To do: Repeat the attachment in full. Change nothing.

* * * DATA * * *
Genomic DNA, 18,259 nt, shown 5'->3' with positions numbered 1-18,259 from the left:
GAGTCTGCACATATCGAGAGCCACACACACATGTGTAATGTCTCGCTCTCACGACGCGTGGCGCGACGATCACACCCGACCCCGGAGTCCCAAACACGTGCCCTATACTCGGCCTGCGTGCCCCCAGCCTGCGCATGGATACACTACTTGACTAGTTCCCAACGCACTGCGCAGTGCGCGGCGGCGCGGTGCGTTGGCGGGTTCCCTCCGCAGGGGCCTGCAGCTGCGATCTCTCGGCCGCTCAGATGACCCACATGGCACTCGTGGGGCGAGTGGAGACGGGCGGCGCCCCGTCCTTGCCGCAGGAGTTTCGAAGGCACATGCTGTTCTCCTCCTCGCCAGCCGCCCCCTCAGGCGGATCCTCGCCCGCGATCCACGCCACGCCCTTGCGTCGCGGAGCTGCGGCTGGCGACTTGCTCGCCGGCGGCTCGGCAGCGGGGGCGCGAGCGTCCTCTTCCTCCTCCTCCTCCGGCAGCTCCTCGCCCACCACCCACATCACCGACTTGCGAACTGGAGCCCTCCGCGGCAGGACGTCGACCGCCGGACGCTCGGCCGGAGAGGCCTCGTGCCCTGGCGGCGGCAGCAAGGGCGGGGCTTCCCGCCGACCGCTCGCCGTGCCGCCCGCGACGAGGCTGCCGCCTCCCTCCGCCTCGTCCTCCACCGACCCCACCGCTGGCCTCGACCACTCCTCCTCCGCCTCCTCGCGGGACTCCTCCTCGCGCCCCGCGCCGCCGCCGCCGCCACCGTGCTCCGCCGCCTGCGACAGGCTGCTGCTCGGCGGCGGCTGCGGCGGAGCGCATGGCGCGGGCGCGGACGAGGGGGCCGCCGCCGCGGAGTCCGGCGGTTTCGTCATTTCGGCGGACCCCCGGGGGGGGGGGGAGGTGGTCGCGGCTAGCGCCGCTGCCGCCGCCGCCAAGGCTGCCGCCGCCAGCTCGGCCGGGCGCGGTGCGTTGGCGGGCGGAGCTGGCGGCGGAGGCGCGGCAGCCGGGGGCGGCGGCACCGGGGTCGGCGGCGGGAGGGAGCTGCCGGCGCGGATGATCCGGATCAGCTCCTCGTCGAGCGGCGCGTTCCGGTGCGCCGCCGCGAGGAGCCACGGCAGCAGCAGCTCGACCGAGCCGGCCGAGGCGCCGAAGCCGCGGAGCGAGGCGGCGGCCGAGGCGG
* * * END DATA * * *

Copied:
Genomic DNA, 18,259 nt, shown 5'->3' with positions numbered 1-18,259 from the left:
GAGTCTGCACATATCGAGAGCCACACACACATGTGTAATGTCTCGCTCTCACGACGCGTGGCGCGACGATCACACCCGACCCCGGAGTCCCAAACACGTGCCCTATACTCGGCCTGCGTGCCCCCAGCCTGCGCATGGATACACTACTTGACTAGTTCCCAACGCACTGCGCAGTGCGCGGCGGCGCGGTGCGTTGGCGGGTTCCCTCCGCAGGGGCCTGCAGCTGCGATCTCTCGGCCGCTCAGATGACCCACATGGCACTCGTGGGGCGAGTGGAGACGGGCGGCGCCCCGTCCTTGCCGCAGGAGTTTCGAAGGCACATGCTGTTCTCCTCCTCGCCAGCCGCCCCCTCAGGCGGATCCTCGCCCGCGATCCACGCCACGCCCTTGCGTCGCGGAGCTGCGGCTGGCGACTTGCTCGCCGGCGGCTCGGCAGCGGGGGCGCGAGCGTCCTCTTCCTCCTCCTCCTCCGGCAGCTCCTCGCCCACCACCCACATCACCGACTTGCGAACTGGAGCCCTCCGCGGCAGGACGTCGACCGCCGGACGCTCGGCCGGAGAGGCCTCGTGCCCTGGCGGCGGCAGCAAGGGCGGGGCTTCCCGCCGACCGCTCGCCGTGCCGCCCGCGACGAGGCTGCCGCCTCCCTCCGCCTCGTCCTCCACCGACCCCACCGCTGGCCTCGACCACTCCTCCTCCGCCTCCTCGCGGGACTCCTCCTCGCGCCCCGCGCCGCCGCCGCCGCCACCGTGCTCCGCCGCCTGCGACAGGCTGCTGCTCGGCGGCGGCTGCGGCGGAGCGCATGGCGCGGGCGCGGACGAGGGGGCCGCCGCCGCGGAGTCCGGCGGTTTCGTCATTTCGGCGGACCCCCGGGGGGGGGGGGAGGTGGTCGCGGCTAGCGCCGCTGCCGCCGCCGCCAAGGCTGCCGCCGCCAGCTCGGCCGGGCGCGGTGCGTTGGCGGGCGGAGCTGGCGGCGGAGGCGCGGCAGCCGGGGGCGGCGGCACCGGGGTCGGCGGCGGGAGGGAGCTGCCGGCGCGGATGATCCGGATCAGCTCCTCGTCGAGCGGCGCGTTCCGGTGCGCCGCCGCGAGGAGCCACGGCAGCAGCAGCTCGACCGAGCCGGCCGAGGCGCCGAAGCCGCGGAGCGAGGCGGCGGCCGAGGCGG